The real interest in Mr. Moneymaker, the real Chris Moneymaker, is lost to his illusion – we make ourselves sick on our own need for fun lies. In fact, as the publicity glow of Dreamers runs already cold, releases an equally thin documentary on the twentieth anniversary of Monkeymaker and his win. This slapdash vid features many of the same faults; its style down to the toy music starts out meaningless yet somehow grows bizarre as an excitable ballet score is chosen to animate Chris’ recollections; it’s almost a joke by the editor on the producer: this what you want, buddy? And all Chris does is talk, it seems, but the film interrogates or explores nothing that he says, about which, as with all lives, could have been interesting to do. One can only wonder, why bother? It’s still a lot of work, why do it so poorly? Of course, at one point Moneymaker explains, “I won the Main Event because I started check-raising, my whole strategy was to play in position.” Never meet your heroes.

Yet what happened to Phil Ivey – what shocked him so and changed him? We never hear more than the most intriguing whispers, something about something. Was it being cheated? Was it the quasi cheaters of Europe, the early solver players who leaned on tech to mess with his head? And why is Farha such a nutcase? These are the real stories of poker, not Tom Wheaton’s latest card product and people products. The illusions distract us from more interesting stories – stories that would likely drive more interest than the illusions. The devil, enemy of man, brings the light, remember; Prometheus, thief, has to steal fire from the gods; Sisyphus, of the burden, is being punished for his pride: our heroes are not who you think they are. As Robert Kennedy said when he learned what had really been going on with his brother, the schemes, the mafia, the endless crimes, the electoral malfeasance, the anti-communist fear and frenzy, “I felt like I had seen reality for the first time in my life.”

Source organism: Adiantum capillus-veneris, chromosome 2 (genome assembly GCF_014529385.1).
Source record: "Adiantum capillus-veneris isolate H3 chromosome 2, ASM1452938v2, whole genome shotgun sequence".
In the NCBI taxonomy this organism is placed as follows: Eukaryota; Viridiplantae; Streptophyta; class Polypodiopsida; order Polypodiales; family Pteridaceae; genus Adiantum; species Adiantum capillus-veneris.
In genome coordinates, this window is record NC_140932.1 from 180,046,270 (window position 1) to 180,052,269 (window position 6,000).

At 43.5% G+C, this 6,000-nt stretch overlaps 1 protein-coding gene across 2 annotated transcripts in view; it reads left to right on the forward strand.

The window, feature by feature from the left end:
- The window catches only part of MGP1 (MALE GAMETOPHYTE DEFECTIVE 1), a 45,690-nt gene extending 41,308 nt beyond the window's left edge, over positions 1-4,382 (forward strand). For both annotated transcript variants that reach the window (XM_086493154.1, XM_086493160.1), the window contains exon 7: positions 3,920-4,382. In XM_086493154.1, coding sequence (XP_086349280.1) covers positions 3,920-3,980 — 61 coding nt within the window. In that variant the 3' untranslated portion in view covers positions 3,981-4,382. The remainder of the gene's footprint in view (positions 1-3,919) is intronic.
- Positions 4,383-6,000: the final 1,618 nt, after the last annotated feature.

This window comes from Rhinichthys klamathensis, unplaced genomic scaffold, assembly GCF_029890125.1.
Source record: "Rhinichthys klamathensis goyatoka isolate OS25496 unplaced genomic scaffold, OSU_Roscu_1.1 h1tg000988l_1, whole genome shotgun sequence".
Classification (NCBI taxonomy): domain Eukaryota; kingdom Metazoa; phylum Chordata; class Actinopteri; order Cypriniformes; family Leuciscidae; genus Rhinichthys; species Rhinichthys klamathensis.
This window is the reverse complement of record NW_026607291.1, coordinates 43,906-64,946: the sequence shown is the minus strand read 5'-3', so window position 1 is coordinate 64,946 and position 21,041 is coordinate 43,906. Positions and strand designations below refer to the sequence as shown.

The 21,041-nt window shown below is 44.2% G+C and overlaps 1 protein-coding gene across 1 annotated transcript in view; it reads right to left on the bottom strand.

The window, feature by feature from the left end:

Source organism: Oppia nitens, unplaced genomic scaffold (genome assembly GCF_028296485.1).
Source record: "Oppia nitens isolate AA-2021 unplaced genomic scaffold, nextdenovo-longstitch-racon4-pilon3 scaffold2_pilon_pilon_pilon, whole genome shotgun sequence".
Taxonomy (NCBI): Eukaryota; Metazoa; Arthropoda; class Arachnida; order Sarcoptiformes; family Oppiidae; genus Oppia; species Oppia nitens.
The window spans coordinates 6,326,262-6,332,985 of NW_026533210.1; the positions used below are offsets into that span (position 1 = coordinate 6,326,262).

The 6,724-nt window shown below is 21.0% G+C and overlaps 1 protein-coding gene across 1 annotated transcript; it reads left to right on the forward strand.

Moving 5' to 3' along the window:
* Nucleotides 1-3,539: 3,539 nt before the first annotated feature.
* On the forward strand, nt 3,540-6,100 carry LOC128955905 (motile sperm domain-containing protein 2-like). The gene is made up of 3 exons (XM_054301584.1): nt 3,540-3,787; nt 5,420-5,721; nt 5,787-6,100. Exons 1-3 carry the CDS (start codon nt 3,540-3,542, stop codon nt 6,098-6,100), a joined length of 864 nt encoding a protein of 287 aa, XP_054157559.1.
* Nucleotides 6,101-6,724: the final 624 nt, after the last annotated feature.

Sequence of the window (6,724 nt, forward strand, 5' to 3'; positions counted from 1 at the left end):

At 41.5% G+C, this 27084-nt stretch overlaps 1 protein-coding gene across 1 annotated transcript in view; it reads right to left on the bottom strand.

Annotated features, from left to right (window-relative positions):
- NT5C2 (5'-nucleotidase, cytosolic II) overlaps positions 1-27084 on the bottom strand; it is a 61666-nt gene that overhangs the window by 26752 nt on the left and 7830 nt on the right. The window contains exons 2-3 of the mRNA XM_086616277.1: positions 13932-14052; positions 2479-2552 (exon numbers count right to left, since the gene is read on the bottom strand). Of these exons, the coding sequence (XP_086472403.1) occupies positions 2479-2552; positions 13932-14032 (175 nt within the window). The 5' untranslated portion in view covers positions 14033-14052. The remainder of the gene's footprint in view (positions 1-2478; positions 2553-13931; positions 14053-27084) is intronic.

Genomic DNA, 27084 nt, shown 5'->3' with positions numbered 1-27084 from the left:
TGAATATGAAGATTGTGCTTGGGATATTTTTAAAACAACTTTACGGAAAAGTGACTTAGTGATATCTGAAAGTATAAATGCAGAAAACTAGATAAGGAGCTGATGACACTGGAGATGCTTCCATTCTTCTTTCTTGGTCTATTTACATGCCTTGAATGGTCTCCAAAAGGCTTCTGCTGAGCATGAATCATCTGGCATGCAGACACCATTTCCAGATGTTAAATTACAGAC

The Courtiers and Ambassadors at Work

Celebrity is intoxicating in part because of its associative quality. My favorite anecdote of all my tournament writing time was with a new writer, a hottie brought on to fill out the video frames and augment the reporting staff. On a shift, she asked me what my priority was, and I told her I like to focus on locals. She said she would be talking to the “notables.” When I asked her who was notable in the tourney, she said “the people I know” in one of the most deliciously unintentional jeu d’mots I’d ever heard.

The point being, the circle of “friends” in Dreamers have to be measured by what they do for bringing people in. In the end, realism has all the answers. Dreamers has nothing to do with growing the game, and is in fact already forgotten as media: this is about speaking engagements and sponsorships for the gang.

That’s fine, I just wish I didn’t have to find out about these things and be caught in the marketing. The more I play, the more important I see the game differently. Think local. Make your game better. Help your room run. Gamble with the fish. Help the people around you. That’s what the courtier class, the vloggers, really do at scale, and is why the courtiers work far more effectively than the ambassadors and their marketing approach. Dreamers isn’t going to move many into poker, but it will encourage cash players to find their heroes at the rebuy festival. That’s not really good for anyone.

So, for anyone genuinely working in the “community,” it is often hard to listen to the Dreamers. Maria even openly disparages the players we know too well: “It’s good that we are not grinders, that we have something else… all of us bring something” For those of us immersed in poker and not dabbling from Manhattan comfort, that’s both too true and too arrogantly insulting at once. Nor can any normal human listen to Landon “cook” for one second longer, his false authority on anything but six-max frequencies and constant, machine-gun meme-brain drivel is just too off the charts. Our betters often think we love their voices as much as they do, instead of realizing that their platform is simply serving the imprecision of the market, its need for order and hierarchy. Marketers can never entirely know who or what will respond, but someone, basically anyone, can and must sit in the chair in front of the camera.